Could 3D Face Scans Become a Screening Tool for Sleep Apnea

Facial features analyzed from 3D photographs 
Image Credit: Journal of Clinical Sleep Medicine

In the April issue of the Journal of Clinical Sleep Medicine, a study that was published has found that facial features analyzed by 3D scans could possibly predict a patient’s likelihood of having sleep apnea.

By using 3D photography to find geodesic measurements- or the shortest distance between two points on a curved surface, patients were found to have sleep apnea with 89% accuracy, a 3% increase from patients analyzed with traditional 2D linear measurements.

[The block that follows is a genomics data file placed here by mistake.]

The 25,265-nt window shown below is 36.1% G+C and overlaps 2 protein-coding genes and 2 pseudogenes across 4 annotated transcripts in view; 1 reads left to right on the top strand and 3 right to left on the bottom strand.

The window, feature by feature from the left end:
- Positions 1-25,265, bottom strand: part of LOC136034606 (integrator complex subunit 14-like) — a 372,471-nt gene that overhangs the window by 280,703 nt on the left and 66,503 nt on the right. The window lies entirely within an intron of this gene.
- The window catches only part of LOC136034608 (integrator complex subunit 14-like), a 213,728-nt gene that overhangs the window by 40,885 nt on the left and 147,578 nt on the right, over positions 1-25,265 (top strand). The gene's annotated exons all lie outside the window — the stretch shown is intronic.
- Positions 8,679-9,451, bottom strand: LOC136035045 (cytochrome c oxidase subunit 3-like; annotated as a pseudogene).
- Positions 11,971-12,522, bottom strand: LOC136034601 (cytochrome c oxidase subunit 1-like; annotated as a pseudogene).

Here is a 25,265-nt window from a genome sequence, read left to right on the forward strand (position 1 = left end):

Researchers worked with computer scientists to identify the parts of the face and neck to identify physical indicators of sleep apnea.

The study involved 300 patients with varying levels of sleep apnea and 100 patients who did not have it. Patients came from a local hospital and from the Raine Study, a longitudinal cohort study in Western Australia. Each patient underwent overnight sleep studies as well as 3D scans. 

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